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Child abuse and neglect is a very real problem in Australia. No official statistics or reports show the true extent of the problem, because many cases of abuse or neglect go unreported. The four categories of child abuse are listed below. They include physical abuse, emotional abuse, neglect, and sexual abuse. Many of our services focus on the prevention and detection of sexual abuse however we also provide broader training and education that covers all forms of abuse and neglect including exposure to domestic violence.

Definitions of the primary types of child abuse and neglect in Australia

Emotional Child Abuse

Any act by a person having the care of a child that results in the child suffering any kind of significant emotional deprivation or trauma. Children affected by exposure to family violence are also included in this category.


Any serious act or omission by a person having the care of a child that, within the bounds of cultural tradition, constitutes a failure to provide conditions that are essential for the healthy physical and emotional development of a child.

Child Physical Abuse

Any non-accidental physical act inflicted upon a child by a person having the care of a child.

Child Sexual Abuse

Any act by a person having the care of a child that exposes the child to, or involves the child in, sexual processes beyond his or her understanding, or contrary to accepted community standards.

Source: AIHW (2019), pp. 82, 86, 87, 89

What is Grooming and Entrapment?
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Adults and other young people who sexually abuse children often use a technique known as grooming to trick, coerce, force or threaten individuals into inappropriate sexual activity, using an imbalance of power and authority. Whilst there is no 100% foolproof system for protecting children and young people by understanding the grooming and entrapment process, it can help adults children and young people to identify possible unsafe grooming or threatening situations which can inturn prevent abuse from occurring.

The Grooming and Entrapment Process

Gainingtrust and being a friend
Grooming the environment
Gifts as bribes
Giving attention
Coercion through flattery
Shaming and blackmail
Sexual desensitisation
Invading personal (social) space

What is the child protection process in Australia?
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In Australia, state and territory governments are responsible for statutory child protection. Each responsible department assists vulnerable children and young people who have been, or are at risk of being abused, neglected, or otherwise harmed, or whose parents are unable to provide adequate care or protection.

Notifying Authorities; A person/other body contacts an authorised department with an allegation of child abuse, neglect, maltreatment, or harm. This notification is assessed to determine whether:

an investigation is required
referral to support services is more appropriate
no further protective action is necessary

In Western Australia the Government Department responsible for child protection is the Department for Communities:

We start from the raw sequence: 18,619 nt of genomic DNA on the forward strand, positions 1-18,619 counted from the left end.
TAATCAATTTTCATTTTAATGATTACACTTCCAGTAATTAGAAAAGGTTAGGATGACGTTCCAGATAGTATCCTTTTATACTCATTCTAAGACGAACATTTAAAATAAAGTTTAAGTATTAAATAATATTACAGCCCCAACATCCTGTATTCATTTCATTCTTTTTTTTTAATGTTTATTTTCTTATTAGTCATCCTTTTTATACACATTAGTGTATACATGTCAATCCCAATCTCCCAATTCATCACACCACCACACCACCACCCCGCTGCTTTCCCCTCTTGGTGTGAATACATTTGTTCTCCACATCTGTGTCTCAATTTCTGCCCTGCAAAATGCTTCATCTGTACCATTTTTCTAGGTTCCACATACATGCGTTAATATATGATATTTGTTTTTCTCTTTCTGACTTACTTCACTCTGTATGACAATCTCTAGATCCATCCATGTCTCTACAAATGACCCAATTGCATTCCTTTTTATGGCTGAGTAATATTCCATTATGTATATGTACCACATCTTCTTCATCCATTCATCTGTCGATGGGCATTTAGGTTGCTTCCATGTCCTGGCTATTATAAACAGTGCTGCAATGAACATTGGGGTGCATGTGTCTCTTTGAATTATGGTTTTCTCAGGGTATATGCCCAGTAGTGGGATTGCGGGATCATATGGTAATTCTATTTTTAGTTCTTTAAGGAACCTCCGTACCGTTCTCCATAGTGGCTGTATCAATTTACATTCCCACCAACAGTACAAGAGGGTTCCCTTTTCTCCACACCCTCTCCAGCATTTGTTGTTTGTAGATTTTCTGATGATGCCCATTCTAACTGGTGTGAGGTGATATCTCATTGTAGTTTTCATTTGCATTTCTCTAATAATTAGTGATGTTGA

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If you are worried about the safety of a child or young person in Western Australia notify your local Child Protection Office:

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If you are a mandatory reporter of child protection and have formed a belief that a child or young person is at risk contact the Mandatory Reporting Service:

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If you are experiencing family and domestic violence:

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If a child or young person is in immediate danger call the Police on  131 444.

In an emergency call 000.

Why is it difficult to speak up or report sexual abuse?
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In Australia it is common for children and young people to be abused, but not as common for them to report it or to speak out about it. There are many reasons why young people don’t report abuse.

Some of the reasons include:

Mistrust and loss of confidence in the police, justice system and/or government agencies
A belief that perpetrators of sexual or family violence will not be punished
Fear of racism
Fear of being removed from their homes or community
Social and cultural pressure from other members of the family or community not to report abuse or violence
The belief that reporting is a betrayal of the culture and community, and the fear of being shunned by the community
Wanting to protect the offender
Thinking no one would believe them
Lack of understanding about what family violence and child sexual abuse is
High levels of violence and the normalisation of family violence
Lack of culturally appropriate services
Lack of knowledge about legal rights and the services available
Language and communication barriers
Geographical isolation (i.e. nobody to report to)
If children and young people experience abuse or neglect at a young age, their brain may not develop properly. Without help, this can be permanent. They can also experience homelessness, mental and physical health problems, suicide, violence and criminal activity. This is why we need to empower children and young people to speak out and report abuse because early intervention and professional help can make a real difference to their life.